Cape Town: The following is a list of quotations from Nelson Rolihlahla Mandela, South Africa’s first post- apartheid leader, drawn from a compilation of speeches posted on his foundation’s Internet site. Mandela died late Thursday at the age of 95.
On human solidarity:
As the years progress one increasingly realizes the importance of friendship and human solidarity. And if a ninety- year-old may offer some unsolicited advice on this occasion, it would be that you, irrespective of your age, should place human solidarity, the concern for the other, at the centre of the values by which you live. — Lecture in Kliptown, Soweto on 12 July 2008.
Overcoming poverty is not a gesture of charity. It is an act of justice. It is the protection of a fundamental human right, the right to dignity and a decent life. While poverty persists, there is no true freedom. — Speech delivered in Johannesburg, 2 July 2005.
On South Africa, a decade after the fall of apartheid:
Today we are a nation at peace with itself, united in our diversity, not only proclaiming but living out the contention that South Africa belongs to all who live in it. We take our place amongst the nations of the world, confident and proud in being an African country. — Lecture in Cape Town, 10 September 2004.
On his retirement from public life at the age of 85:
One of the things that made me long to be back in prison was that I had so little opportunity for reading, thinking and quiet reflection after my release. I intend, amongst other things, to give myself much more opportunity for such reading and reflection. — Statement in Johannesburg, 1 June 2004
HIV/AIDS is the greatest danger we have faced for many, many centuries. HIV/AIDS is worse than a war. It is like a world war. Millions of people are dying from it. — Statement issued in Johannesburg, 1 December 2000
On his successor Thabo Mbeki’s unorthodox views about AIDS:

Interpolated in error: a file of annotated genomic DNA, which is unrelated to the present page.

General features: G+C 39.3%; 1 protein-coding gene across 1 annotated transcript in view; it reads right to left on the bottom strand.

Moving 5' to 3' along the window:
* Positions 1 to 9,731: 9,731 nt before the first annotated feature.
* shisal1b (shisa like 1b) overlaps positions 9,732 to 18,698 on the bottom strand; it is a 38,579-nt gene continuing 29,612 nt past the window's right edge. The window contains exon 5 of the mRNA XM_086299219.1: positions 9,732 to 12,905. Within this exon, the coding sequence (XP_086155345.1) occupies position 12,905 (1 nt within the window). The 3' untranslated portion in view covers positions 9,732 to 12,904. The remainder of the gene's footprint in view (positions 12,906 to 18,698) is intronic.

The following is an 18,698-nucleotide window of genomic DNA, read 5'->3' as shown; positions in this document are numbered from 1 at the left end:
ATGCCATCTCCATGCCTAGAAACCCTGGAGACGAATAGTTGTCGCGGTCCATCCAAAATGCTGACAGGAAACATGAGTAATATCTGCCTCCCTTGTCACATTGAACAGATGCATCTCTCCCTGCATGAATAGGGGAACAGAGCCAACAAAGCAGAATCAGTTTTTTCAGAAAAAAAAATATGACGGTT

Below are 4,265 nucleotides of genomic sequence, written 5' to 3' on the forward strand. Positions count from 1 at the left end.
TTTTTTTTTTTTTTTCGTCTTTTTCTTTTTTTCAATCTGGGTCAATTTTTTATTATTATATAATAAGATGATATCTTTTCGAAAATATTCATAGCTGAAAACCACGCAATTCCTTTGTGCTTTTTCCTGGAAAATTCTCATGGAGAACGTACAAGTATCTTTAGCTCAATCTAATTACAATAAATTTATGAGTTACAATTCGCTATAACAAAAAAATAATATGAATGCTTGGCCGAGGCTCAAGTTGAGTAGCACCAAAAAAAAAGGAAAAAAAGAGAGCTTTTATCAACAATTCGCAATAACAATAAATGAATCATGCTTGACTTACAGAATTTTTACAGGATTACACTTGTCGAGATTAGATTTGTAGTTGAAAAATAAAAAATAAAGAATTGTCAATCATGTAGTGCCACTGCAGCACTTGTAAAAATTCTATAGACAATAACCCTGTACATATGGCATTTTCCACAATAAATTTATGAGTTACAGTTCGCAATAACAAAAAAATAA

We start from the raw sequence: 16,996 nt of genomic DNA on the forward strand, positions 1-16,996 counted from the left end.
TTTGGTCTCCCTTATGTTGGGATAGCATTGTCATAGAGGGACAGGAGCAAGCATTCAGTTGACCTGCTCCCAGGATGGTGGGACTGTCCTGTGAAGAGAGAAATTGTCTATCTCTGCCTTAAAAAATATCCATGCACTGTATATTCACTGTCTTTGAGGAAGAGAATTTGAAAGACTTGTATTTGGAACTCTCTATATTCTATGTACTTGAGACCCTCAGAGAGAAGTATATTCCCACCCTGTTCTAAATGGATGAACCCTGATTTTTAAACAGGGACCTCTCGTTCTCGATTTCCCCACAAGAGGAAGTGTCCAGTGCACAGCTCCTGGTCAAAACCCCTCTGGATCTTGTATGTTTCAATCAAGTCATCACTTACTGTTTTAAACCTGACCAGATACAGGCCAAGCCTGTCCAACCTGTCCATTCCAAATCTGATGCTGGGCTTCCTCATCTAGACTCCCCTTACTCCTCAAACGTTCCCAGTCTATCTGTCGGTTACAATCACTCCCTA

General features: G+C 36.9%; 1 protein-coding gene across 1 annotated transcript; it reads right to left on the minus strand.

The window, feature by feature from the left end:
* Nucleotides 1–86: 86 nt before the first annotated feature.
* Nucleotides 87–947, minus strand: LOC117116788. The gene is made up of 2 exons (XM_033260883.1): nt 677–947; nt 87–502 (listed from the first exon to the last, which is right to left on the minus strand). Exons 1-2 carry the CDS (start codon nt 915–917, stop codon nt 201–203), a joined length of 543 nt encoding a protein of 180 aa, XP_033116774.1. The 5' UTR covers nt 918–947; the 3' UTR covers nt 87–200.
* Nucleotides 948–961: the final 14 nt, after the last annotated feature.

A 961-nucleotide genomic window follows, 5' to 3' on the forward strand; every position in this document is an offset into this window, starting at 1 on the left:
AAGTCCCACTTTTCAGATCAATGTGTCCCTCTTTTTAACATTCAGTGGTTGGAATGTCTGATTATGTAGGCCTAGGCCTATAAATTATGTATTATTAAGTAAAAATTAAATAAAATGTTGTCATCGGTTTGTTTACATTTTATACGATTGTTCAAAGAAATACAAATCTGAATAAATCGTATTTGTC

In all disputes a point is arrived at where no party, no matter how right or wrong it might have been at the start of that dispute, will any longer be totally in the right or totally in the wrong. Such a point, I believe, has been reached in this debate. Let us not equivocate: a tragedy of unprecedented proportions is unfolding in Africa. — Speech to the 13th International AIDS Conference in Durban, 14 July 2000.
On his government’s achievements during the five years he spent as president:
We have laid the foundation for a better life. Things that were unimaginable a few years ago have become everyday reality. I belong to the generation of leaders for whom the achievement of democracy was the defining challenge. — Speech to Parliament in Cape Town, 26 March 1999
On apartheid rule:
We are extricating ourselves from a system that insulted our common humanity by dividing us from one another on the basis of race and setting us against each other an oppressed and oppressor. That system committed a crime against humanity. — Speech in Pretoria upon receipt of a report from the Truth & Reconciliation Commission, which investigated apartheid-era atrocities. 29 October 1998
Racism is a blight on the human conscience. The idea that any people can be inferior to another, to the point where those who consider themselves superior define and treat the rest as sub-human, denies the humanity even of those who elevate themselves to the status of gods. — Address to the UK’s Joint Houses of Parliament, 11 July 1996.
On South Africa attaining democracy:
We understand it still that there is no easy road to freedom. We know it well that none of us acting alone can achieve success. We must therefore act together as a united people, for national reconciliation, for nation building, for the birth of a new world. Let there be justice for all. Let there be peace for all. Let there be work, bread, water and salt for all. Never, never and never again shall it be that this beautiful land will again experience the oppression of one by another and suffer the indignity of being the skunk of the world. Let freedom reign. — Speech upon his inauguration as South African president in Pretoria, 10 May 1994.
On his decision to take up arms against apartheid:
I and some colleagues came to the conclusion that as violence in this country was inevitable, it would be wrong and unrealistic for African leaders to continue preaching peace and non-violence at a time when the government met our peaceful demands with force. It was only when all else had failed, when all channels of peaceful protest had been barred to us, that the decision was made to embark on violent forms of political struggle. — Statement at the opening of his defense in the Rivonia treason trial, 20 April 1964.
On his opposition to apartheid:
During my lifetime I have dedicated myself to this struggle of the African people. I have fought against white domination, and I have fought against black domination. I have cherished the ideal of a democratic and free society in which all persons live together in harmony and with equal opportunities. It is an ideal which I hope to live for and to achieve. But if needs be, it is an ideal for which I am prepared to die. — Statement at the opening of his defense in the Rivonia treason trial, 20 April 1964. BLOOMBERG